may be a cat's claw, his waistcoats and breeches be made of the skins of
the creatures he had killed - the four-footed ones', as he himself often
observes, he leads a sedate happy life on the island. He is a king with
his own castle, his cannon and his country seat.
A king, however, who is too busy with his religious battles to long
for a queen. As often found in seventeenth century spiritual
autobiographies, Crusoe's religious development appears in several
stages-he journeys from original sin, to a state of physical and mental
suffering, to repentance and ultimate conversion.
His dissatisfaction with the "state wherein God and Nature had placed
him, " which makes him turn his back against the "upper station of low
life" and against "settling to business" is his "original sin".
Yet despite repeated signs and warnings he only gradually awakens to
the need of salvation. When he sees the "perfect green barley" with
tears in his eyes; he begins to reflect seriously on God's providence.
It is then that the seeds of grace begin to stir within his heart and
begin to have their own sprouts. Yet the final stage of his deliverance
comes when, Manoeuvering about the island in his boat he is almost swept
away by currents to certain death. From then on realizing where his
unwillingness to accept his Lot will lead him, he resolves to "lay aside
all thoughts of my deliverance by my boat".
The words "call on me and I will deliver you" now has a new
significance to him, for he now sees in it not deliverance from
captivity, but deliverance of his soul from "the load of guilt that bore
down" on him. Thus to use the allegory of Virginia Woolf (Robinson
Cruseo") he becomes a "Chosen vessel", an "earthenware pot" of the Lord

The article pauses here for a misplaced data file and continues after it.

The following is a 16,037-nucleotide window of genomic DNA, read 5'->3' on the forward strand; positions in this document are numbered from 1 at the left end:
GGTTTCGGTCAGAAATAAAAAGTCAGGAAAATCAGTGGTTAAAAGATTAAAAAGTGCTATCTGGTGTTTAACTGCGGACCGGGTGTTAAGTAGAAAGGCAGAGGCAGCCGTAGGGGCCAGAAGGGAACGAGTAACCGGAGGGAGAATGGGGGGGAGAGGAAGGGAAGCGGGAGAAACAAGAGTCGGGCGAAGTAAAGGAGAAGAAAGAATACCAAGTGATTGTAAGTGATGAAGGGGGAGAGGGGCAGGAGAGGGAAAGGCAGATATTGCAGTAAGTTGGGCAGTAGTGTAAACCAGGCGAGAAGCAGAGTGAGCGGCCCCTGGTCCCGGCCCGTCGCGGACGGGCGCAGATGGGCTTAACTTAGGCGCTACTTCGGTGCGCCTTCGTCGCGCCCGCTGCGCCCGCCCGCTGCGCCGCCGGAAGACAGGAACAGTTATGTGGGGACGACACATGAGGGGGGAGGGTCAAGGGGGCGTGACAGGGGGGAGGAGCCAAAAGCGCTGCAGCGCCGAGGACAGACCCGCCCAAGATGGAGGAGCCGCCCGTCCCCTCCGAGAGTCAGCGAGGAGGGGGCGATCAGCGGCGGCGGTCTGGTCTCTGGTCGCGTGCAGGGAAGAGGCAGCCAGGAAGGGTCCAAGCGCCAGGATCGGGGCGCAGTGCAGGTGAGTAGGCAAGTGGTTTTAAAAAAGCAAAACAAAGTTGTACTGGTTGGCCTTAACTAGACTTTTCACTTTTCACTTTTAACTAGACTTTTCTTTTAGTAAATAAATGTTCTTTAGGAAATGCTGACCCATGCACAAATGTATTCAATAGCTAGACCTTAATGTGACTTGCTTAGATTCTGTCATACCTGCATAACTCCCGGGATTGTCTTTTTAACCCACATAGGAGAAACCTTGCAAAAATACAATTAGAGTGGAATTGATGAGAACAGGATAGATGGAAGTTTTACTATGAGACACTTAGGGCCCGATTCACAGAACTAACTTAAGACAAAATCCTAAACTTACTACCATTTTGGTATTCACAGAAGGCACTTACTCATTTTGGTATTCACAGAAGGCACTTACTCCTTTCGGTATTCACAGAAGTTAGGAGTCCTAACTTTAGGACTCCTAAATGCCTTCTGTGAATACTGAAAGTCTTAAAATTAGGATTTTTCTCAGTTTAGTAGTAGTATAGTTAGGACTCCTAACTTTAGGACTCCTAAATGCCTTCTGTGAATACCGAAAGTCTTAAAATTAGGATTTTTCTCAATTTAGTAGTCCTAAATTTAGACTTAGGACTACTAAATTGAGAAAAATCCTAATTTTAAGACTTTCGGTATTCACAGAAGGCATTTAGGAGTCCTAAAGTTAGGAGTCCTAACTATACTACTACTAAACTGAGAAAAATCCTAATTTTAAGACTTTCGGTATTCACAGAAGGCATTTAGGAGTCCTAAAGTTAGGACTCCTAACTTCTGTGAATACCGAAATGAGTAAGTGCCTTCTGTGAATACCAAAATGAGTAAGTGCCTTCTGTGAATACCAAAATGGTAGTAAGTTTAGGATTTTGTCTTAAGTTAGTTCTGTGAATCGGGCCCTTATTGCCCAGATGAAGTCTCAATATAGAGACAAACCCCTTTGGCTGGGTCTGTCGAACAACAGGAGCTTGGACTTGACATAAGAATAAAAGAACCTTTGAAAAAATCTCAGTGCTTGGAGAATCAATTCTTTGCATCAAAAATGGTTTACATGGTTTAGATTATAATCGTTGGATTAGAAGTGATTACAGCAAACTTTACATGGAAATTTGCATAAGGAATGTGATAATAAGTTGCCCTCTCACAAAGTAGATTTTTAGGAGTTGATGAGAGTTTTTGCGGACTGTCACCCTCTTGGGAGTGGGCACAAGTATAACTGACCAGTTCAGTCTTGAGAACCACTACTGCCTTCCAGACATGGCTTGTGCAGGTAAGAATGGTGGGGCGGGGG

and till the end of the narration is spiritually at peace.
Crusoe measures everything through the eyes of an economist. He
values the economic factors and devalues the non-economic. Being the
rational practical man he is, he does not dream of the Helens of Troy
when he notices the lack of "society" on his island.
Love plays no part in his life because he sees women as commodities,
to be bought wholesale or retail. Thus "besides other supplies" he
"sends seven women to the men on the island, and reveals in the Further
Adventures that the ugliest of the seven proved to be the best wife of
The episode with Xury further reveals the devaluation of non-economic
factors. Crusoe reveals how the economic man, in his personal
relationships had become ' a precious dry and disagreeable article" (as
was observed by Dickens of Defoe).
Crusoe then, is the kind of man who will always be alone whether he
be in a crowded city or stranded on a desert island. Like Moll Flanders
he is an embodiment of economic individualism. This prevents him from
seeing Friday as a form of sexual relaxation. To him Friday represents
man power a form he can use to expand material production.
Conclusion: Not being imaginative or passionate Crusoe does not work
on Friday. (We welcome your comments on the topic)